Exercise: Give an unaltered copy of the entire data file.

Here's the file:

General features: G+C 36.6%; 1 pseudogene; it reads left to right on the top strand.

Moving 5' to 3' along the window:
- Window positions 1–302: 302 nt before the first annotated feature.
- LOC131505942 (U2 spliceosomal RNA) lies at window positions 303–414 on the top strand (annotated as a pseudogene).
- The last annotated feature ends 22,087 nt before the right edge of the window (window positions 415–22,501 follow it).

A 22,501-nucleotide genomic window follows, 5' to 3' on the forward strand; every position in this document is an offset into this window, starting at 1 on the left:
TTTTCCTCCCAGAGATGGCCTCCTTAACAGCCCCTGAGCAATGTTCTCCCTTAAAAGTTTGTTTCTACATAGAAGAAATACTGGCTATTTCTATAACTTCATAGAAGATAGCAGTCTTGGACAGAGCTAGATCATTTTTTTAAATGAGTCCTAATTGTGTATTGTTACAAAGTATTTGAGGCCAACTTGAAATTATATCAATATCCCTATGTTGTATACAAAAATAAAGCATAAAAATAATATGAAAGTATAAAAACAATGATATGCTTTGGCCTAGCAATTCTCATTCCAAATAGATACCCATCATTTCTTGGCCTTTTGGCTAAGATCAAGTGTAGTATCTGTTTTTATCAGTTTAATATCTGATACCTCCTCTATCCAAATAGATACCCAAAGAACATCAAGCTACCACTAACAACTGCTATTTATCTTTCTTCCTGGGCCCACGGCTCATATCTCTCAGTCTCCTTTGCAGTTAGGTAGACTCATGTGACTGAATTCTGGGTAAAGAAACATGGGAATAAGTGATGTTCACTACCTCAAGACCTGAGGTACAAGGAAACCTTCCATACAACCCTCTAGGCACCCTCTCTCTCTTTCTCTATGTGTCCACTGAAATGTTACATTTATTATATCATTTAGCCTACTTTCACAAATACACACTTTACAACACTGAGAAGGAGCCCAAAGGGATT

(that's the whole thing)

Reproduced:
General features: G+C 36.6%; 1 pseudogene; it reads left to right on the top strand.

Moving 5' to 3' along the window:
- Window positions 1–302: 302 nt before the first annotated feature.
- LOC131505942 (U2 spliceosomal RNA) lies at window positions 303–414 on the top strand (annotated as a pseudogene).
- The last annotated feature ends 22,087 nt before the right edge of the window (window positions 415–22,501 follow it).

A 22,501-nucleotide genomic window follows, 5' to 3' on the forward strand; every position in this document is an offset into this window, starting at 1 on the left:
TTTTCCTCCCAGAGATGGCCTCCTTAACAGCCCCTGAGCAATGTTCTCCCTTAAAAGTTTGTTTCTACATAGAAGAAATACTGGCTATTTCTATAACTTCATAGAAGATAGCAGTCTTGGACAGAGCTAGATCATTTTTTTAAATGAGTCCTAATTGTGTATTGTTACAAAGTATTTGAGGCCAACTTGAAATTATATCAATATCCCTATGTTGTATACAAAAATAAAGCATAAAAATAATATGAAAGTATAAAAACAATGATATGCTTTGGCCTAGCAATTCTCATTCCAAATAGATACCCATCATTTCTTGGCCTTTTGGCTAAGATCAAGTGTAGTATCTGTTTTTATCAGTTTAATATCTGATACCTCCTCTATCCAAATAGATACCCAAAGAACATCAAGCTACCACTAACAACTGCTATTTATCTTTCTTCCTGGGCCCACGGCTCATATCTCTCAGTCTCCTTTGCAGTTAGGTAGACTCATGTGACTGAATTCTGGGTAAAGAAACATGGGAATAAGTGATGTTCACTACCTCAAGACCTGAGGTACAAGGAAACCTTCCATACAACCCTCTAGGCACCCTCTCTCTCTTTCTCTATGTGTCCACTGAAATGTTACATTTATTATATCATTTAGCCTACTTTCACAAATACACACTTTACAACACTGAGAAGGAGCCCAAAGGGATT